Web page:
Four projects set to move forward at the Georgia Institute of Technology aim to lay the groundwork for manufacturing next-generation flexible electronics, which have the potential to make an impact on industries ranging from health care to defense.
The projects, which will take place over the next two years and have a budget of more than $9 million, are backed by NextFlex, the Flexible Hybrid Electronics Manufacturing Innovation Institute, a group of private companies, universities, several state and local governments and not-for-profit organizations with a mission to advance flexible electronics manufacturing in the United States.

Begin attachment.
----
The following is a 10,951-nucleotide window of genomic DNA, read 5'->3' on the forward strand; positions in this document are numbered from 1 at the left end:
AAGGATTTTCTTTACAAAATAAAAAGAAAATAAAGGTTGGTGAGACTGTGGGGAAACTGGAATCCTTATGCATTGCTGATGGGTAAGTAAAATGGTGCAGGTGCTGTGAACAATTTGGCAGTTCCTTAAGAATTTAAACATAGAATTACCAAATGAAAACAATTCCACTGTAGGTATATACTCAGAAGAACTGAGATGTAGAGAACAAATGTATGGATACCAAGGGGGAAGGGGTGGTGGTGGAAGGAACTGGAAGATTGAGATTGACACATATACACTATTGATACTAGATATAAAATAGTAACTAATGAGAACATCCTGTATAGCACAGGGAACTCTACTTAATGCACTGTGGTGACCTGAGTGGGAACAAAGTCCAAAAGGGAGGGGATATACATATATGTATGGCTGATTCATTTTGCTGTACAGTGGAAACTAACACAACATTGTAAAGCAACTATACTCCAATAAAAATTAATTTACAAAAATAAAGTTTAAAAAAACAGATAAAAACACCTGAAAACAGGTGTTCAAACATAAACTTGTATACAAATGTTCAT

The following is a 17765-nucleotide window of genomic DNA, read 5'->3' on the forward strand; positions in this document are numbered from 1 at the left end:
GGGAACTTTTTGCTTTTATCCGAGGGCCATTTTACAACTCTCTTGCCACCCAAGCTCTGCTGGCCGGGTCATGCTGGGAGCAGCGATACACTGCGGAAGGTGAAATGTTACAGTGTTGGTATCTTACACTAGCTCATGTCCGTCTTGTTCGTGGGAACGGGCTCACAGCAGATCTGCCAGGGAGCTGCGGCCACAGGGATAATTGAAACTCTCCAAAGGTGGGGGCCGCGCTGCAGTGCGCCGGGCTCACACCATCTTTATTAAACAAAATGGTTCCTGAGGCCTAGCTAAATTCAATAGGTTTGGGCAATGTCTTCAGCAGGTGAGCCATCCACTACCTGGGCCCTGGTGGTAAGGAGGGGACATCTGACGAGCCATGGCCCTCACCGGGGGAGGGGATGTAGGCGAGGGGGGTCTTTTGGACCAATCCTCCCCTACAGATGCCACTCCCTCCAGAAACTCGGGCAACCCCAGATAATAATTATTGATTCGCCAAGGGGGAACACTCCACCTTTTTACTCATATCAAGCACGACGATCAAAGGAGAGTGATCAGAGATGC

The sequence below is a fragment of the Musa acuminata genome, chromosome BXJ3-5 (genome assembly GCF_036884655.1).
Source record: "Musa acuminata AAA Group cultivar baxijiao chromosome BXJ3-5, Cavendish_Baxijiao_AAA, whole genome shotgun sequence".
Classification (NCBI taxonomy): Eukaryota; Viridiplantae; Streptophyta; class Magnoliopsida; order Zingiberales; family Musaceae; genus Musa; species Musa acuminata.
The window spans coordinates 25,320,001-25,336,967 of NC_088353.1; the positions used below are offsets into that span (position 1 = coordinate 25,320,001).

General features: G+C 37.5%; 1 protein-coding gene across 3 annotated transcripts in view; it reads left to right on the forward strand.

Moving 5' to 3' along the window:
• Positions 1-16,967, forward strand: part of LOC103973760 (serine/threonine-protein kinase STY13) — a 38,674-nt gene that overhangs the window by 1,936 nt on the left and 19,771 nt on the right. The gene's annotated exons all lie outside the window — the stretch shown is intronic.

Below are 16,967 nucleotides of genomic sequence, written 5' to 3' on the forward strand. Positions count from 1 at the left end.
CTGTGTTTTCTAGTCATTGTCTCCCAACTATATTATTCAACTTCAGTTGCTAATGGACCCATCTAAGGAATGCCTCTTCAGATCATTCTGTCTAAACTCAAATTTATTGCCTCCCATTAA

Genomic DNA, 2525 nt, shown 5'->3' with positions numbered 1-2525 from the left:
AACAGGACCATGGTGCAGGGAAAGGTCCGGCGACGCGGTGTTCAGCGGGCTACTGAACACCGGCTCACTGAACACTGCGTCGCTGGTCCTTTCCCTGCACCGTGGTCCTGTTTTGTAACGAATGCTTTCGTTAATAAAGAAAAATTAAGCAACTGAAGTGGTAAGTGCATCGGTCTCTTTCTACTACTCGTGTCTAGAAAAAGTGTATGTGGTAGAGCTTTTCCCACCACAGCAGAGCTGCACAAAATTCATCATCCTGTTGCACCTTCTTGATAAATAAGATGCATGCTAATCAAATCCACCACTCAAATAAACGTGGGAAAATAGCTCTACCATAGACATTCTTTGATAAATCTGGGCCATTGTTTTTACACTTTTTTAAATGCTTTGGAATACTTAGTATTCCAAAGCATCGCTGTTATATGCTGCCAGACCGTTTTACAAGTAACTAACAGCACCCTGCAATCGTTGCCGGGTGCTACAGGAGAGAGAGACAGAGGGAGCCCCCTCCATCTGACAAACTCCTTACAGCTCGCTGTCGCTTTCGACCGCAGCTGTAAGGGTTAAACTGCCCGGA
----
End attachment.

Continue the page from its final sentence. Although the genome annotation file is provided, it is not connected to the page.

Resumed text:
Researchers at Georgia Tech are partnering with Boeing, Hewlett Packard Enterprises, General Electric, and DuPont as well other research institutions such as Binghamton University and Stanford University on the projects.
Flexible electronics are circuits and systems that can be bent, folded, stretched or conformed without losing their functionality. The systems are often created using machines that can print components such as logic, memory, sensors, batteries, antennas, and various passives using conductive ink on flexible surfaces. Combined with low-cost manufacturing processes, flexible hybrid electronics unlock new product possibilities for a wide range of electronics used in the health care, consumer products, automotive, aerospace, energy and defense sectors.